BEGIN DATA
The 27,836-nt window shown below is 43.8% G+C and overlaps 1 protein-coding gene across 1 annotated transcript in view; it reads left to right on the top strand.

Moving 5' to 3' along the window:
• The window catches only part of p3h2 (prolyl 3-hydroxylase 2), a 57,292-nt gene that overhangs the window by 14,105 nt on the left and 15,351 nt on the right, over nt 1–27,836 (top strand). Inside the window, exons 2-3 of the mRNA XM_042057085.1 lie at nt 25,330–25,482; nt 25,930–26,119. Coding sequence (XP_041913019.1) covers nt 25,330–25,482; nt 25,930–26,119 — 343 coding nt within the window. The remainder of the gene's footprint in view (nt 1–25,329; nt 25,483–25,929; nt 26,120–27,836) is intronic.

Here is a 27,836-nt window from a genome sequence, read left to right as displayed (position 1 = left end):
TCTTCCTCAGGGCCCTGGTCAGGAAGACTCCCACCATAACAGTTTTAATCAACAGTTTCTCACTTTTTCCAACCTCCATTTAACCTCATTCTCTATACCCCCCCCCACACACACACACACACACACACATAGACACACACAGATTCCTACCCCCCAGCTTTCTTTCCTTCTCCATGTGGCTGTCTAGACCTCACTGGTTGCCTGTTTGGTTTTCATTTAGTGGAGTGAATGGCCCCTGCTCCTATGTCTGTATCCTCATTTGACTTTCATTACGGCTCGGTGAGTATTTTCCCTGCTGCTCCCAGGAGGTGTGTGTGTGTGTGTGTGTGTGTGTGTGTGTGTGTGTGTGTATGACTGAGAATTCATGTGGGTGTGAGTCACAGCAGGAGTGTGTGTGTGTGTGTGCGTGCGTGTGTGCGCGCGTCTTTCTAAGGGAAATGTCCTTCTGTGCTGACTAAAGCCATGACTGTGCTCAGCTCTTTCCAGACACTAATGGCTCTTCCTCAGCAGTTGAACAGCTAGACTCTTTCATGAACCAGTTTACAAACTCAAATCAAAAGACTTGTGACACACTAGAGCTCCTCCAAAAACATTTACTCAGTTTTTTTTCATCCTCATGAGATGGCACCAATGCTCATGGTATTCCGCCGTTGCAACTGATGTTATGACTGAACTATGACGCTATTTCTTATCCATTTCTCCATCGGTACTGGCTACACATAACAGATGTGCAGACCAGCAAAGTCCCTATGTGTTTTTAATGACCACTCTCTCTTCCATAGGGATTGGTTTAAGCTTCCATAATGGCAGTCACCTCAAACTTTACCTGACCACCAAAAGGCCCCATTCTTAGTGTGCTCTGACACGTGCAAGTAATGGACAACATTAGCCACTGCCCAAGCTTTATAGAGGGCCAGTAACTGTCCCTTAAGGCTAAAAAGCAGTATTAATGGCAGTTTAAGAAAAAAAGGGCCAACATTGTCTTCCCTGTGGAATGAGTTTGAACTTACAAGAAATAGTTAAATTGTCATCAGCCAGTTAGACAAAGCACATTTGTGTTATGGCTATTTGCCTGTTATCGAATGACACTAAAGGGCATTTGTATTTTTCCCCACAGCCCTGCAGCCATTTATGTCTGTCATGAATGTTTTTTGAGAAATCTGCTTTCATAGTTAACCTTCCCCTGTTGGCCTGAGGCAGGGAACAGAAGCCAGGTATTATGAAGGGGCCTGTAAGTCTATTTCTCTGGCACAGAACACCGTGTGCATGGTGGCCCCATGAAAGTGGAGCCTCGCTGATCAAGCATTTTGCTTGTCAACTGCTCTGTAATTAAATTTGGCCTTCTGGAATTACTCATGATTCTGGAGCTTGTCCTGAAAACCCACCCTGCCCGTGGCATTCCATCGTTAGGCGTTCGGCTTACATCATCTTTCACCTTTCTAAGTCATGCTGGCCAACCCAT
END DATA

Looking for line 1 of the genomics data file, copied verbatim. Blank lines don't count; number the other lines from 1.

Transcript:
The 27,836-nt window shown below is 43.8% G+C and overlaps 1 protein-coding gene across 1 annotated transcript in view; it reads left to right on the top strand.